Vladimir Vysotsky. A Ballad of Time.

Commentary to “A Ballad of Time”.

One of the poems, which can be added to this section, is Alexander Pushkin’s “The Cart of Life”, another — Rudyard Kipling’s “Cities and Thrones and Pow­ers...”:

Cities and Thrones and Powers

Stand in Time’s eye,

Almost as long as flowers,

Which daily die:

But, as new buds put forth

To glad new men,

Out of the spent and unconsidered Earth,

The Cities rise again.

This season’s Daffodil,

She never hears

What change, what chance, what chill,

Cut down last year’s;

But with bold countenance,

And knowledge small,

Esteems her seven days’ continuance

To be perpetual.

So Time that is o’er-kind

To all that be,

Ordains us e’en as blind,

As bold as she:

That in our very death,

And burial sure,

Shadow to shadow, well persuaded, saith,

“See how our works endure!”

Here can also be added Robert Louis Stevenson’s quatrain “Hail, guest, and enter freely!” (this text is a version):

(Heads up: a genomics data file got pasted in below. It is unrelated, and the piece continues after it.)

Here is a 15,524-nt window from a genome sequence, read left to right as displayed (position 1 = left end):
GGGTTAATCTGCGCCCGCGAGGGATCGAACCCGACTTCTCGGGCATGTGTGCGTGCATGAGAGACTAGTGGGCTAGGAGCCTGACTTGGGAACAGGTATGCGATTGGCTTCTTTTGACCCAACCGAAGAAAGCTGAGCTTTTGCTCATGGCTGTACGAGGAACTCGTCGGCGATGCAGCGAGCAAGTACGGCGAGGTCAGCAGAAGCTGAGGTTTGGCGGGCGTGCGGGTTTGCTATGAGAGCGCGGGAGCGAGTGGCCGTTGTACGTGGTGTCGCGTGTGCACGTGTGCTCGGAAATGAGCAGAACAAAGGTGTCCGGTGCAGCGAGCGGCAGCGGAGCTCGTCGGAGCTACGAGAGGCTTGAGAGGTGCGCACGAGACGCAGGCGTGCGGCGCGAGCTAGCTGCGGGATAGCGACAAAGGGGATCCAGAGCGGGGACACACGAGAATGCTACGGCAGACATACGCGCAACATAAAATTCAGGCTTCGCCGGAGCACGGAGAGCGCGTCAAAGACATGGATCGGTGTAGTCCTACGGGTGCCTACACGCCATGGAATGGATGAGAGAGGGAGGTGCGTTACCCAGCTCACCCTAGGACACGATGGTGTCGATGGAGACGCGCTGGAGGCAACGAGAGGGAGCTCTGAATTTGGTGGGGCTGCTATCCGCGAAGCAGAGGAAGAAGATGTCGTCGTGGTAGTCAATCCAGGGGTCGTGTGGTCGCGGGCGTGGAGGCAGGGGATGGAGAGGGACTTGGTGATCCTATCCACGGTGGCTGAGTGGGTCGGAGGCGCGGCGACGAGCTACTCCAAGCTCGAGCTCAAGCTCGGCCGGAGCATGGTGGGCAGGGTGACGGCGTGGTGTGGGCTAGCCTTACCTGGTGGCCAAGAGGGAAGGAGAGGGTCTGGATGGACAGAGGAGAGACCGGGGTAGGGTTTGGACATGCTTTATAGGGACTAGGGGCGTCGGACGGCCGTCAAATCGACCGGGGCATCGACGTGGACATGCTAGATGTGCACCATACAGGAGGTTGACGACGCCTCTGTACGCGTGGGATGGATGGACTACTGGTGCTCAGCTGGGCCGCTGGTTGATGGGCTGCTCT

Hail, guest, and enter freely! All you see
Is, for your momentary visit, yours; and we,
Accosting you, are but the same guests here,
Who know not too when God calls them to Him.

The ballad was written for the film “The Arrows of Robin Hood” (1975).

Vladimir Vysotsky wrote for this film six ballads, they were included in the final “director” version, but refused due to the recommendation by the State Committee for Cinematography. In 1982, four of these ballads — “A Ballad of Time”, “A Ballad of the Children of Books” (“A Ballad of Fighting”), “A Ballad of the Free Archers” and “A Bal­lad of Love” — were used in the film “The Ballad of the Valiant Knight Ivanhoe”. In 1997, the film “The Arrows of Robin Hood” was shown, and then put on the market in the “di­rec­tor” version.

The presented text is adapted from Oleg Roderik, Sergey Roy, Pavlo Shostak and Alec Vagapov’s translations.

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